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Rhines' appeal rejected by Supreme Court

The U.S. Supreme Court building seen in Washington May 20, 2009. REUTERS/Molly Riley
The U.S. Supreme Court building seen in Washington May 20, 2009. REUTERS/Molly Riley

PIERRE, S.D (KELO-AM) – The U.S. Supreme Court has rejected Charles Russell Rhines’ appeal of his first degree murder conviction and death penalty sentence.

“The United States Supreme Court’s order today affirms that South Dakota has taken proper precautions in drafting and implementing its death penalty statutes to assure that they meet constitutional requirements. Donnivan Schaeffer’s family has waited 22 years in their search for justice. In the wake of yesterday’s day of remembrance, it is well to recall what Martin Luther King Jr. recognized in his Letter from the Birmingham Jail: ‘Justice too long delayed is justice denied,’” said South Dakota Attorney General Marty Jackley.

Rhines was convicted in the stabbing death of 22-year-old Donnivan Schaeffer during a burglary of a Rapid City donut shop on March 8, 1992.  Rhines’ conviction and death sentence was affirmed by the South Dakota Supreme Court in 1996.

Rhines then challenged his conviction through a federal habeas corpus petition.  The federal court sent some of Rhines’ claims to the state court for review and stayed other federal claims pending the state’s review.

In state court, Rhines again challenged his conviction, the state’s death penalty statutes, and the state’s execution protocol.  Rhines claimed that his case was improperly designated a capital murder case, and alleged that he would face a substantial risk of pain because South Dakota’s execution protocol did not assure that the lethal drug would be sufficiently potent or properly administered.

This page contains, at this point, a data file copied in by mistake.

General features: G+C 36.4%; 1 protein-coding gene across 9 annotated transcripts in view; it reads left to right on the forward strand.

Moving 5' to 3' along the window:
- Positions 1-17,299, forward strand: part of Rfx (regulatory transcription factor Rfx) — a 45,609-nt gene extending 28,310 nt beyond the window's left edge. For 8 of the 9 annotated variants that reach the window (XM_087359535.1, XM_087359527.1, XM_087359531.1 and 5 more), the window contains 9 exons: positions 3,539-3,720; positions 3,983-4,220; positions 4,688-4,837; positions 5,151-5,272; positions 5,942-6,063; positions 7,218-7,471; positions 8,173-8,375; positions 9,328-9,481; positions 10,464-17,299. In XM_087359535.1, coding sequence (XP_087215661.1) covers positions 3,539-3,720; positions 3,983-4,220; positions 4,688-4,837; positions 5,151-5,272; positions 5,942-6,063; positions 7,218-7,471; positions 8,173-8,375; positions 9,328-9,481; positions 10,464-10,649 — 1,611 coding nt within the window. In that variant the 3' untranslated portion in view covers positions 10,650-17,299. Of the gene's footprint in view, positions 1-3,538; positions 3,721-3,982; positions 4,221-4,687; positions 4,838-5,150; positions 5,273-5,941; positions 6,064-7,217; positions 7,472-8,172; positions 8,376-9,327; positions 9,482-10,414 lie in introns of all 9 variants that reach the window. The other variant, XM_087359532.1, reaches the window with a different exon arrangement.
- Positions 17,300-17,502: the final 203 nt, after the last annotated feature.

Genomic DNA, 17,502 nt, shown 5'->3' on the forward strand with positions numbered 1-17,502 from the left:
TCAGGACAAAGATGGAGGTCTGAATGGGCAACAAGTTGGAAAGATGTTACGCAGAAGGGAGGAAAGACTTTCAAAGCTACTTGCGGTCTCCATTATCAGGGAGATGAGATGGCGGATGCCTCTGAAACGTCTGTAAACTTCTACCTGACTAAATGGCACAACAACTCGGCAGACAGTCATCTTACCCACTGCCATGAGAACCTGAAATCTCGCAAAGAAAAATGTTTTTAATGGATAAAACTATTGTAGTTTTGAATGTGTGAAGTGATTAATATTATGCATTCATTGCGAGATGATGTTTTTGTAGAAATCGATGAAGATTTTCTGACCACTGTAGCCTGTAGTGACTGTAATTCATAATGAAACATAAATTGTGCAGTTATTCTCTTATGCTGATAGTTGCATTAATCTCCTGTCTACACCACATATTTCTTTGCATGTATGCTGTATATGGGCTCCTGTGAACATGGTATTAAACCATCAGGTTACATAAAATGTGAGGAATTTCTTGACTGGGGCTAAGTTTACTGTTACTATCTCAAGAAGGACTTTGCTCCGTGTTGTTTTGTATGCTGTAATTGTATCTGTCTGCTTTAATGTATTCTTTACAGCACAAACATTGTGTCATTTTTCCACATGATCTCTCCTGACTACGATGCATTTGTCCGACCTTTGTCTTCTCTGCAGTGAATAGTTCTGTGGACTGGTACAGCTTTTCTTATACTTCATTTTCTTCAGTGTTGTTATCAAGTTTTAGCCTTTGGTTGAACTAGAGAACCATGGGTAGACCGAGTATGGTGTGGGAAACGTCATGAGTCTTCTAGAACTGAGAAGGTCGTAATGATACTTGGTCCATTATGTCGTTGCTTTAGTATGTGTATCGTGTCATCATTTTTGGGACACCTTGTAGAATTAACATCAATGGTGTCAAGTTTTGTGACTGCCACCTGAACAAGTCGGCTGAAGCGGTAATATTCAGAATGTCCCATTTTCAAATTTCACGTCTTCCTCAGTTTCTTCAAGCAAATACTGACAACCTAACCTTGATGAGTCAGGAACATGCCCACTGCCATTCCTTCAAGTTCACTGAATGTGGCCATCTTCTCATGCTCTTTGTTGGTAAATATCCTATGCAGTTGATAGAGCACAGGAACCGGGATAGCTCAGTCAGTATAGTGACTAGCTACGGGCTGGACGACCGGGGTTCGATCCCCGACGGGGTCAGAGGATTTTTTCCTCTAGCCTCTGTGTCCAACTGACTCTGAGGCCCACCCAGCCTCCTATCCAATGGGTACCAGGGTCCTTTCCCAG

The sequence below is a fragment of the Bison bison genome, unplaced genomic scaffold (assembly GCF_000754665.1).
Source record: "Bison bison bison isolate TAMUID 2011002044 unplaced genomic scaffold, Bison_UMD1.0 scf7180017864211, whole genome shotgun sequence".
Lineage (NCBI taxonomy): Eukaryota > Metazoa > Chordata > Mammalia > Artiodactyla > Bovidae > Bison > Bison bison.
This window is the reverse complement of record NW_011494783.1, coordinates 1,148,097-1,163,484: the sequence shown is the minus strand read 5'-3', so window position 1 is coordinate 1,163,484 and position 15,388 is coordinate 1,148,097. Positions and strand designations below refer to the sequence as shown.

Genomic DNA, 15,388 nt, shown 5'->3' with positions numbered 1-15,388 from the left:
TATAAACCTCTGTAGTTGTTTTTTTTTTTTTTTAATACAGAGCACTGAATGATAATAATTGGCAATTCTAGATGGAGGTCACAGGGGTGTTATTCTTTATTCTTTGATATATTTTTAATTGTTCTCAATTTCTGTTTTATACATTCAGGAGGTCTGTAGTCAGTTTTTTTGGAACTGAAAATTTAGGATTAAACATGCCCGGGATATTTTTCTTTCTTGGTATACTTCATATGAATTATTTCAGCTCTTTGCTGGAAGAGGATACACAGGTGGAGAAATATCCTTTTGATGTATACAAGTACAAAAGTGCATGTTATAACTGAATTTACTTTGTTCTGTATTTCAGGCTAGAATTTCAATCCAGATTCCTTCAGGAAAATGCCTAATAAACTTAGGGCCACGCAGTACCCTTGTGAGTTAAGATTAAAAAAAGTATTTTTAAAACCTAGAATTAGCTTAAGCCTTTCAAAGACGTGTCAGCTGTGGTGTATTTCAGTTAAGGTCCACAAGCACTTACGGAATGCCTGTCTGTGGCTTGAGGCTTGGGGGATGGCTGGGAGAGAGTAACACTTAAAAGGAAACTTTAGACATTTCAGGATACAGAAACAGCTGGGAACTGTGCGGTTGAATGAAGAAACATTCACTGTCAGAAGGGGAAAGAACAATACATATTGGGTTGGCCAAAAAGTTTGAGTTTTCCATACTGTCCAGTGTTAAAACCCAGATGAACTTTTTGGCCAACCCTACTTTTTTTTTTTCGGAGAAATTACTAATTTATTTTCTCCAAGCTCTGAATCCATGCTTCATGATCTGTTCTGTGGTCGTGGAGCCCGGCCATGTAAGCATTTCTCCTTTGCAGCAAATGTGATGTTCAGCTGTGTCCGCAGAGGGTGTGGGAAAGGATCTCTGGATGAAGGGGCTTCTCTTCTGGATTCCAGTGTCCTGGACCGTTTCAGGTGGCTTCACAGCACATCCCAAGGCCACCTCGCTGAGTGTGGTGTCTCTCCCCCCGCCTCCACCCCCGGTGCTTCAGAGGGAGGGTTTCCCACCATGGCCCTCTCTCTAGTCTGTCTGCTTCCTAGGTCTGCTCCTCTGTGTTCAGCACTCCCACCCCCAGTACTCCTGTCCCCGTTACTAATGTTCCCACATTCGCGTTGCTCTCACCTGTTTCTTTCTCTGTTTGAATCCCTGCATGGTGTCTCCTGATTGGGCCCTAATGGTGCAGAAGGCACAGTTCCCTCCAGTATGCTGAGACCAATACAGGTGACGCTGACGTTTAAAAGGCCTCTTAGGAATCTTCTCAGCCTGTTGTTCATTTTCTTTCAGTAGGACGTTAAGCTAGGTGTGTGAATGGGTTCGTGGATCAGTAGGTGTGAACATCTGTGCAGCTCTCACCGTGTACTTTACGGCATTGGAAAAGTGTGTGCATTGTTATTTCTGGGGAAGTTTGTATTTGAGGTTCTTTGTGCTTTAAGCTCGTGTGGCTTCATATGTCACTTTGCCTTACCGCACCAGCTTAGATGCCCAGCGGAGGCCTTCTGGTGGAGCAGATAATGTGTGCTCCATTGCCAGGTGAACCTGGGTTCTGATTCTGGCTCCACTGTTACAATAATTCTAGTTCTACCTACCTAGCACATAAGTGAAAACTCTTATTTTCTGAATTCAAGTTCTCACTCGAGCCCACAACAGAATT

Judge Thomas L. Trimble of the Seventh Judicial Circuit Court, Pennington County, denied Rhines’ habeas corpus challenges. Judge Trimble found that Rhines’ case met criteria for the imposition of capital punishment according to standards approved by the United States Supreme Court, and further found that South Dakota’s protocol does not pose a risk of unconstitutional pain and suffering.  “Lethal injection is the most humane manner of implementing the death penalty,” Judge Trimble wrote in his opinion.  Judge Trimble found that “South Dakota’s lethal injection protocol is substantially similar to, and in many respects more protective than” the protocol approved by the United States Supreme Court and, therefore, is “constitutional on its face.”  The South Dakota Supreme Court affirmed Judge Trimble’s ruling

Rhines’ petition to the United States Supreme Court further challenged South Dakota’s statutory criteria for selecting cases for capital punishment. The United States Supreme Court refused even to hear Rhines claim that South Dakota’s death penalty statute did not protect defendants from being arbitrarily selected for capital punishment.

Rhines’ federal habeas corpus claims are currently pending before the federal trial court. Rhines has rights to appeal any adverse decision of that court through the federal system.

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